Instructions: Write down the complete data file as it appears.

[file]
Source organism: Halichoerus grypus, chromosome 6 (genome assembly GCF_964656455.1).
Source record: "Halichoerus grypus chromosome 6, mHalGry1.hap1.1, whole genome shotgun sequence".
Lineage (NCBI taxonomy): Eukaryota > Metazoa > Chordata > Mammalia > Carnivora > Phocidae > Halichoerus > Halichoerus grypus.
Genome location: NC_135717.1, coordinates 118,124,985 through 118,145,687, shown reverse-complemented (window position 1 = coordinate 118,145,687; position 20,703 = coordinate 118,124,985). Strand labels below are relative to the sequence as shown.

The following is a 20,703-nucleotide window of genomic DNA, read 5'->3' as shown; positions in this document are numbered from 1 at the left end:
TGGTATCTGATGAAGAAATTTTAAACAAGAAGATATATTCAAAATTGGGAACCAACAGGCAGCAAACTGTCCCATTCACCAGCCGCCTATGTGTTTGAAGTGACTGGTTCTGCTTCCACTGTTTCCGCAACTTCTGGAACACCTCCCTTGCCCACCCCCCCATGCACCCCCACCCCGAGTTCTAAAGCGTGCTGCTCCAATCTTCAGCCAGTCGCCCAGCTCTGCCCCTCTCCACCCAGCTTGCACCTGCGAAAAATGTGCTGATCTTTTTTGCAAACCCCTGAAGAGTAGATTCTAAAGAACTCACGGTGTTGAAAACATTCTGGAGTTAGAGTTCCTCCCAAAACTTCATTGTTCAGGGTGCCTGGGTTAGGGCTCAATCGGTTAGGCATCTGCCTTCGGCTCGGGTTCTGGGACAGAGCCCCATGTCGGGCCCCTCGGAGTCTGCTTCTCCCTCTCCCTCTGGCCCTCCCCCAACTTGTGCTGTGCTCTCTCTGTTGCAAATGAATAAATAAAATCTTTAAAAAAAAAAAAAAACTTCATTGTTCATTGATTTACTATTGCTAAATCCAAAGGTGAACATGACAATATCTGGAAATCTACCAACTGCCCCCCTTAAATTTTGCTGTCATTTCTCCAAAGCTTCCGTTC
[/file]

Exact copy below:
Source organism: Halichoerus grypus, chromosome 6 (genome assembly GCF_964656455.1).
Source record: "Halichoerus grypus chromosome 6, mHalGry1.hap1.1, whole genome shotgun sequence".
Lineage (NCBI taxonomy): Eukaryota > Metazoa > Chordata > Mammalia > Carnivora > Phocidae > Halichoerus > Halichoerus grypus.
Genome location: NC_135717.1, coordinates 118,124,985 through 118,145,687, shown reverse-complemented (window position 1 = coordinate 118,145,687; position 20,703 = coordinate 118,124,985). Strand labels below are relative to the sequence as shown.

The following is a 20,703-nucleotide window of genomic DNA, read 5'->3' as shown; positions in this document are numbered from 1 at the left end:
TGGTATCTGATGAAGAAATTTTAAACAAGAAGATATATTCAAAATTGGGAACCAACAGGCAGCAAACTGTCCCATTCACCAGCCGCCTATGTGTTTGAAGTGACTGGTTCTGCTTCCACTGTTTCCGCAACTTCTGGAACACCTCCCTTGCCCACCCCCCCATGCACCCCCACCCCGAGTTCTAAAGCGTGCTGCTCCAATCTTCAGCCAGTCGCCCAGCTCTGCCCCTCTCCACCCAGCTTGCACCTGCGAAAAATGTGCTGATCTTTTTTGCAAACCCCTGAAGAGTAGATTCTAAAGAACTCACGGTGTTGAAAACATTCTGGAGTTAGAGTTCCTCCCAAAACTTCATTGTTCAGGGTGCCTGGGTTAGGGCTCAATCGGTTAGGCATCTGCCTTCGGCTCGGGTTCTGGGACAGAGCCCCATGTCGGGCCCCTCGGAGTCTGCTTCTCCCTCTCCCTCTGGCCCTCCCCCAACTTGTGCTGTGCTCTCTCTGTTGCAAATGAATAAATAAAATCTTTAAAAAAAAAAAAAAACTTCATTGTTCATTGATTTACTATTGCTAAATCCAAAGGTGAACATGACAATATCTGGAAATCTACCAACTGCCCCCCTTAAATTTTGCTGTCATTTCTCCAAAGCTTCCGTTC